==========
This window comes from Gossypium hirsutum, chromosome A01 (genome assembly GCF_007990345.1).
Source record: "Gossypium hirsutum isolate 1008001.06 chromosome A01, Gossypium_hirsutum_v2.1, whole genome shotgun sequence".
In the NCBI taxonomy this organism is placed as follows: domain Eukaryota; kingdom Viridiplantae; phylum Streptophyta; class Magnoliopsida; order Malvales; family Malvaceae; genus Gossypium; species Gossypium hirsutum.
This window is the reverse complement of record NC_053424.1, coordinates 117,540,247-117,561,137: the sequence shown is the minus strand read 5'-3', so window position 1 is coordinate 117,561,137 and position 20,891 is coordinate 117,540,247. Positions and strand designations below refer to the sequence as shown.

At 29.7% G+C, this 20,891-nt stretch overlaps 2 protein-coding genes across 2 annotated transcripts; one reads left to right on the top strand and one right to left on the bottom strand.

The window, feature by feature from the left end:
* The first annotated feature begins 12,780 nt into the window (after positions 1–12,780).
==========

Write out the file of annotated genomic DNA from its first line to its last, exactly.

This window comes from Gossypium hirsutum, chromosome A01 (genome assembly GCF_007990345.1).
Source record: "Gossypium hirsutum isolate 1008001.06 chromosome A01, Gossypium_hirsutum_v2.1, whole genome shotgun sequence".
In the NCBI taxonomy this organism is placed as follows: domain Eukaryota; kingdom Viridiplantae; phylum Streptophyta; class Magnoliopsida; order Malvales; family Malvaceae; genus Gossypium; species Gossypium hirsutum.
This window is the reverse complement of record NC_053424.1, coordinates 117,540,247-117,561,137: the sequence shown is the minus strand read 5'-3', so window position 1 is coordinate 117,561,137 and position 20,891 is coordinate 117,540,247. Positions and strand designations below refer to the sequence as shown.

At 29.7% G+C, this 20,891-nt stretch overlaps 2 protein-coding genes across 2 annotated transcripts; one reads left to right on the top strand and one right to left on the bottom strand.

The window, feature by feature from the left end:
* The first annotated feature begins 12,780 nt into the window (after positions 1–12,780).